In March, Totorkulov duly applied to register for the "primaries" to select United Russia's candidate in the Karachayevo-Cherkessia single-mandate constituency, but his application was rejected on the grounds, according to republican parliament speaker Aleksandr Ivanov, that "he could discredit the good name of the party."
Instead, acting Karachayevo-Cherkessia Republic head Rashid Temrezov engineered the selection of a young, little-known republican parliament deputy, Rasul Botashev, despite a smear campaign arguing that Botashev was not a suitable candidate because he once studied Islamic law in Saudi Arabia. Botashev and Totorkuov are distantly related by marriage, their wives being cousins.
Totorkulov then declared his intention of participating in the election as an independent candidate but was refused registration. That decision was made in the absence of one of the Karachayevo-Cherkessia Election Commission's 14 members by a vote of six in favor and seven against, and despite a statement by commission Chairman Mekhti Baytokov to the effect that the federal Central Election Commission had recommended including Totorkulov on the ballot.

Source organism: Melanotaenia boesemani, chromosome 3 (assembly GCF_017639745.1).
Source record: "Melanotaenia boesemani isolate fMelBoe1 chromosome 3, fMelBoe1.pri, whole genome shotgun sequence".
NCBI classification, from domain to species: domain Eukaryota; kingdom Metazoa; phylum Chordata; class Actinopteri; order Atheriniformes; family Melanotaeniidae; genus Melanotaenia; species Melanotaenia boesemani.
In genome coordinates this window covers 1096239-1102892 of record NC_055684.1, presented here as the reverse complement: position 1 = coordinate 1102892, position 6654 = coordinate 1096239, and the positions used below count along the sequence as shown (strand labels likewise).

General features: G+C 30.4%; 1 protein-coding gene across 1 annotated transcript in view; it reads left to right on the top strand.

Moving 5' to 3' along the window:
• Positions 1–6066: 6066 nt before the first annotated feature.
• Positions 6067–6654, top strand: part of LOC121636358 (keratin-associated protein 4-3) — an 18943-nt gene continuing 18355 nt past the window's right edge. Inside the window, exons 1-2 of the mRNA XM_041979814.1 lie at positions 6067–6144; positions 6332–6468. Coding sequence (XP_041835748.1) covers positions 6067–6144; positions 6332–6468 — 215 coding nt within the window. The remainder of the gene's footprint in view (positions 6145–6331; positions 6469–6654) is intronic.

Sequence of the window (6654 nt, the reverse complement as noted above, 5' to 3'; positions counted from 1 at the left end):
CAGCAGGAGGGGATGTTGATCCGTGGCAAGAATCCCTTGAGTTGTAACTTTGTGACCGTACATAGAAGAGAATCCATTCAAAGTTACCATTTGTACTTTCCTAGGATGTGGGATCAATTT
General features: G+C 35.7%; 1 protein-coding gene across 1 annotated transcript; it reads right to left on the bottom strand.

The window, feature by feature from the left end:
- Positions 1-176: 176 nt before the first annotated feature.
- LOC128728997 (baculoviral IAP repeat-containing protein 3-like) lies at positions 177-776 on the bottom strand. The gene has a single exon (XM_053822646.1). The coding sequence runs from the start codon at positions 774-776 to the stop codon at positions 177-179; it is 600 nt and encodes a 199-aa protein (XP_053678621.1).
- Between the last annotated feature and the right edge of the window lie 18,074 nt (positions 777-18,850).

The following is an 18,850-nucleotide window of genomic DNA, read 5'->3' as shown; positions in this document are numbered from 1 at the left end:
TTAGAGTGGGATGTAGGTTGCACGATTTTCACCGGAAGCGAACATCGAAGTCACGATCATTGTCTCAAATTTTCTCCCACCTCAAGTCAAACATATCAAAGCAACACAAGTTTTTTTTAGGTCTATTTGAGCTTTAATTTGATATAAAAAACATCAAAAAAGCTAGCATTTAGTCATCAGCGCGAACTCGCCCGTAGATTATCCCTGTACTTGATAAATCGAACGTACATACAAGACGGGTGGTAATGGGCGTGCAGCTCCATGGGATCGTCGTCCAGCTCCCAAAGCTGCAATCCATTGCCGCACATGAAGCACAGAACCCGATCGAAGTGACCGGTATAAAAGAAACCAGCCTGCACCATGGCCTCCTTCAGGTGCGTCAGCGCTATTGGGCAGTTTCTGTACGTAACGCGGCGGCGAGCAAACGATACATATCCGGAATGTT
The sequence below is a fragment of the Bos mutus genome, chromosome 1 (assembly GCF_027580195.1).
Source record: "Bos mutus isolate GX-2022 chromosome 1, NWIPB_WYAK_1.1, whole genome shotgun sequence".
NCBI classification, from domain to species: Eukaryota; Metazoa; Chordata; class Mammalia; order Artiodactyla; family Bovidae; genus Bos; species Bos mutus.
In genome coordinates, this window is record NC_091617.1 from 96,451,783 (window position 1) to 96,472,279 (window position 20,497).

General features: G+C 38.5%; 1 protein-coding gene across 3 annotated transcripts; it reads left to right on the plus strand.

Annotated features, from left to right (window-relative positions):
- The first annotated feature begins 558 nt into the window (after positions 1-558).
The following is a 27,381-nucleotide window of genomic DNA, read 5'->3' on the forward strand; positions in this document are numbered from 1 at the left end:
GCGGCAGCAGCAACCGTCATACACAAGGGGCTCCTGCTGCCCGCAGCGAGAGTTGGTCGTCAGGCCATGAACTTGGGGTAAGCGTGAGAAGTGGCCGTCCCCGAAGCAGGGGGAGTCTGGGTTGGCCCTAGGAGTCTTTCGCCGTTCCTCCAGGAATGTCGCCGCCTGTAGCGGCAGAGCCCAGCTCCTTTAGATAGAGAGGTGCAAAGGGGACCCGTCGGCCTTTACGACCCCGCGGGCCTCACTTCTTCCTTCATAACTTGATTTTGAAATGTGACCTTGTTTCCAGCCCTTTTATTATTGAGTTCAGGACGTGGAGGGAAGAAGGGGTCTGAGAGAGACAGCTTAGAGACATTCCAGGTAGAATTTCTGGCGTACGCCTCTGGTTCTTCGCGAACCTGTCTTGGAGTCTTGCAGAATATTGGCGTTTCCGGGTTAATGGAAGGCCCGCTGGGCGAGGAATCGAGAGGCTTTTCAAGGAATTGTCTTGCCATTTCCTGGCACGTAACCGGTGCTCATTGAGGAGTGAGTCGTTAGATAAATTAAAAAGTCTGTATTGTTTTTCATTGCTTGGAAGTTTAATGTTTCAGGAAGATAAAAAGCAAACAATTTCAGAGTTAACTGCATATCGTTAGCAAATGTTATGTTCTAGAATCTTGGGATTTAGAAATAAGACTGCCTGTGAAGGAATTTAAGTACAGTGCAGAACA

Totorkulov reportedly countered obstruction and official pressure ever since he announced his intention of running as an independent candidate. In early August, 90 NGO heads and human rights activists from across Russia (including Shevchenko) signed an open letter to President Vladimir Putin deploring the pressure brought to bear on Totorkulov in direct violation of Putin's injunction that the election campaign should be "open and honest, in a spirit of mutual respect."